My first chat-enabled workplace was the Salon newsroom circa 2000 AD, when we were expanding like crazy and covering the chaos of the Florida Bush v. Gore election recount. Our dotcom-bubble-inflated staff, spread between SF and NY and DC, needed to stay in touch by the hour, sometimes by the minute. AIM was our channel. Though I might not have wanted to rely on AOL for any kind of secure communications, it was free and worked fine. And of course it had emoticons.
AIM’s day came and went, but the utility of connecting remote work locations with chat has become an essential service — knitting desktop and mobile device, home and office, day and night into one seamless Now of work. Skype has been a popular choice for many small and medium-sized organizations, but its owners at Microsoft neglected it over the years, and its notifications and cross-device tracking of “new since last read” grew more erratic. Recently, the startup Slack has taken off and filled this niche for a growing number of workplaces. Spiffily designed, customizable, interoperable, searchable, and efficient, it’s like chat on speed and with its own brain.
Chat is great! You get to share office camaraderie, raillery, and bad puns even when you work remotely. But it raises a whole new slew of challenges in our lives. Deployed humanely and sensibly, it can provide workers with more freedom and flexibility and employers with better results and lower costs. But too often companies and organizations adopt it as a technology of control.
On the more benign end of the spectrum, the chat system becomes a theater of availability where employees perform their presence and enthusiasm to impress or placate their managers. At the worse end, the whole thing can very quickly turn into a nightmare of surveillance and time-tracking overkill — digital Taylorism.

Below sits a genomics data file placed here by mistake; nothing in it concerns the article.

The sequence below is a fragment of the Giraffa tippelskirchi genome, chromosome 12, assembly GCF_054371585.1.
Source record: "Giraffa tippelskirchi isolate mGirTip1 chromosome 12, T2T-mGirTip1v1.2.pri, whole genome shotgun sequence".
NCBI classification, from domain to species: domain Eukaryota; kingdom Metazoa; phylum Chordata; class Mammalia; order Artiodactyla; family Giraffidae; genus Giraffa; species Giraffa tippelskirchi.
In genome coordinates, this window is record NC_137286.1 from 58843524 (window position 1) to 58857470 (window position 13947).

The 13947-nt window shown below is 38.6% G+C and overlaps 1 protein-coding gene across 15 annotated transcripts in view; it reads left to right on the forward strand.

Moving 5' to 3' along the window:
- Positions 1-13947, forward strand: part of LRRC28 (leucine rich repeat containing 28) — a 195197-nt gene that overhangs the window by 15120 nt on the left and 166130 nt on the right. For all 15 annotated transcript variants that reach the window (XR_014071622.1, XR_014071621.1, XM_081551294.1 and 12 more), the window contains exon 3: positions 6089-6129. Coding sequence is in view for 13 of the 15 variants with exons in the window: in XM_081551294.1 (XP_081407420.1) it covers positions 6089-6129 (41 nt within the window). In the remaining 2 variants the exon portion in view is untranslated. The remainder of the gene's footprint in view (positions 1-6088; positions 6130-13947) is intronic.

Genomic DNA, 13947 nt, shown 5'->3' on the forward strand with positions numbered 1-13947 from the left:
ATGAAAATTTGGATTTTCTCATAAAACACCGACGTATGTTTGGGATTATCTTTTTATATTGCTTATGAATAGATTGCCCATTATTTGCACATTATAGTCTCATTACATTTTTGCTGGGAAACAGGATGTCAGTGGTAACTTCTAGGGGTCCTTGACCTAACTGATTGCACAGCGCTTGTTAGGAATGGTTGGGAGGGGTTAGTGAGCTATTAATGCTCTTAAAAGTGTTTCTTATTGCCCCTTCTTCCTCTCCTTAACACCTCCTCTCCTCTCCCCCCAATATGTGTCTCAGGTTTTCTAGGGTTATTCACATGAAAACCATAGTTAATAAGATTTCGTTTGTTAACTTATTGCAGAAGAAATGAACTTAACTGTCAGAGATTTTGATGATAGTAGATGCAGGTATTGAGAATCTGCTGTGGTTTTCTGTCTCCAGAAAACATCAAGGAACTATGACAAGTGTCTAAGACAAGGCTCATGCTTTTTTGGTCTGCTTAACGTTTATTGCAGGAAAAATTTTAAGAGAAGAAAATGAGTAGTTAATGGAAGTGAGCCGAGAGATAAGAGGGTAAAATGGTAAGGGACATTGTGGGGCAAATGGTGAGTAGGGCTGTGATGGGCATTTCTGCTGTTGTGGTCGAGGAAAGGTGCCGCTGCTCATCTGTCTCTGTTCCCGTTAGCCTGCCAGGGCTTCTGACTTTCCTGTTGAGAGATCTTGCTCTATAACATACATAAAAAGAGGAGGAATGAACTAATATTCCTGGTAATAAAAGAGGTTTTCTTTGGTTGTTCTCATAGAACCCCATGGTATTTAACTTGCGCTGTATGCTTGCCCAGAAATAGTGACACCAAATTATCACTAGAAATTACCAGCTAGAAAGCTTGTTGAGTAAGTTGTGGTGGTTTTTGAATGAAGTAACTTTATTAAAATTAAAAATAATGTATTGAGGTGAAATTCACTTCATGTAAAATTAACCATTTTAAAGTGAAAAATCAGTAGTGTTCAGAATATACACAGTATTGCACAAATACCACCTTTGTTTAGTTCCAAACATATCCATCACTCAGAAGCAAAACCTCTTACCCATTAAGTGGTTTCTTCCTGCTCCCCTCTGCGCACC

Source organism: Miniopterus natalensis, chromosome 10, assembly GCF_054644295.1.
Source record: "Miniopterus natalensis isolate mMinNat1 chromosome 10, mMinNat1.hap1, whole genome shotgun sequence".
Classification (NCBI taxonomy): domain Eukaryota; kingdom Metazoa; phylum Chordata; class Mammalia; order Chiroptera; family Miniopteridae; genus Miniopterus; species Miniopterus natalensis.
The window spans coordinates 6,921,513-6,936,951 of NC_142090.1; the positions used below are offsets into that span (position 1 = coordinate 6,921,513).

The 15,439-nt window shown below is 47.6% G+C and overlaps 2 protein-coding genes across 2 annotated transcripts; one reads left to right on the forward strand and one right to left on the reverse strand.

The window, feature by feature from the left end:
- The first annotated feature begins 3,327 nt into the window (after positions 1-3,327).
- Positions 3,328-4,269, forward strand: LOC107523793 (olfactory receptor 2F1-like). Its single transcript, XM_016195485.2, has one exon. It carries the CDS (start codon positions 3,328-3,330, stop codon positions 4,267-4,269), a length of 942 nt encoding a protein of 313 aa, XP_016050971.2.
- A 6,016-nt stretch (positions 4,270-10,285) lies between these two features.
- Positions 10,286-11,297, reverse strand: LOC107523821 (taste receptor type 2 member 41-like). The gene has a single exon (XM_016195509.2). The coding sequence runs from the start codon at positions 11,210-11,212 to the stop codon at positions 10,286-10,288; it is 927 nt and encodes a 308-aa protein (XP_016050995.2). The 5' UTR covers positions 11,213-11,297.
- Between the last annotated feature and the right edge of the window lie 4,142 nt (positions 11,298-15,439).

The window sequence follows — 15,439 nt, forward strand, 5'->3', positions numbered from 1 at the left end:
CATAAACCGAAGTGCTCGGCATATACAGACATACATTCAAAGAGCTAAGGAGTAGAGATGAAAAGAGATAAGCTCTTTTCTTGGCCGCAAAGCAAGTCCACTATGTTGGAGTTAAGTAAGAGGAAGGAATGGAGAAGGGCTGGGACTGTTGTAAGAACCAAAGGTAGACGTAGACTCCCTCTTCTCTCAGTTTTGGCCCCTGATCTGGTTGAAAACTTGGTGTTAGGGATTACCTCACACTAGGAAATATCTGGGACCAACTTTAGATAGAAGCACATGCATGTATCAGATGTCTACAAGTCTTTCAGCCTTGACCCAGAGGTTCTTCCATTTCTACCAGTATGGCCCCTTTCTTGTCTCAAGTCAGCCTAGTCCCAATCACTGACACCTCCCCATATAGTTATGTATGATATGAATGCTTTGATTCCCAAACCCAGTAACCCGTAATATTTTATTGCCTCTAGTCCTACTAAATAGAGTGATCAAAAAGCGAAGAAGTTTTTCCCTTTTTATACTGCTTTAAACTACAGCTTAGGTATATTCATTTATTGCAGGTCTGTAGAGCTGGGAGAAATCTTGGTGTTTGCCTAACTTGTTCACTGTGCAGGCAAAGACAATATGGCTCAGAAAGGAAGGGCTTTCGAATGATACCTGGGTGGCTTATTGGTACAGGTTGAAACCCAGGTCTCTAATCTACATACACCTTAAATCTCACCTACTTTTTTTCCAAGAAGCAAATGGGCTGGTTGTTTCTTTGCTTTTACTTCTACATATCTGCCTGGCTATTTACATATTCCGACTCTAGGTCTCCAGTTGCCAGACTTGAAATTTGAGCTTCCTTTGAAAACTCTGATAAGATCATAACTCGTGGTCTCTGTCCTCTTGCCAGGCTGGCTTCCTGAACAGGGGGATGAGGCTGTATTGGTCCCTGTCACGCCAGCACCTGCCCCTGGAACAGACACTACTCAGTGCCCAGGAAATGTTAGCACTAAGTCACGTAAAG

I recently talked with an old friend and former colleague who felt stalked by a startup-CEO boss who was using Slack to check up on employees and make sure they were available 24/7 to meet the company’s needs. Given the promise in Slack’s name of providing your worklife with a tension-reducing buffer, this was ironic. Of course, it’s also an issue with startup culture that transcends the use of particular tools. A boss who is determined to rub out the boundary between work and personal time is going to grab anything handy to make that happen. But tools like Slack can certainly streamline the process.
I think a lot of us love the flexibility and fun that chat systems provide and wouldn’t want to give it up. But we also need some way to keep work from invading every minute of every day. The simplest and most effective way for this to happen is for enlightened managers to make clear to teams exactly what sort of responsiveness and attentiveness they expect from employees using chat — so that the employees aren’t in the lousy position of trying to guess what the norm is, or outdo one another.
When I started my career at a newspaper, there were very clear understandings between management and the Newspaper Guild as to who owned which hours of my day. Every week I filled out a timecard — yes, an actual piece of cardstock — reporting my hours, and every week I basically made it up. There was no way I ever worked a normal 8-hour day. As a theater critic seeing shows, writing at night, and doing background research and reading during the day, I wasn’t in a position to draw clear lines between work and pleasure. It was all OK for me; I didn’t mind because I loved it all.
In that era, the expectations were clearly laid out but meaningless. Today, a lot of “knowledge workers” find themselves in a much tougher position: no clear expectations from their leadership and torn between a desire to do a great job and the need to preserve some time for family, personal life, all the Stuff that Isn’t Work.
We need to get much better at this — to find ways to make great tools like Slack increase, not diminish, the sum total of workplace sanity.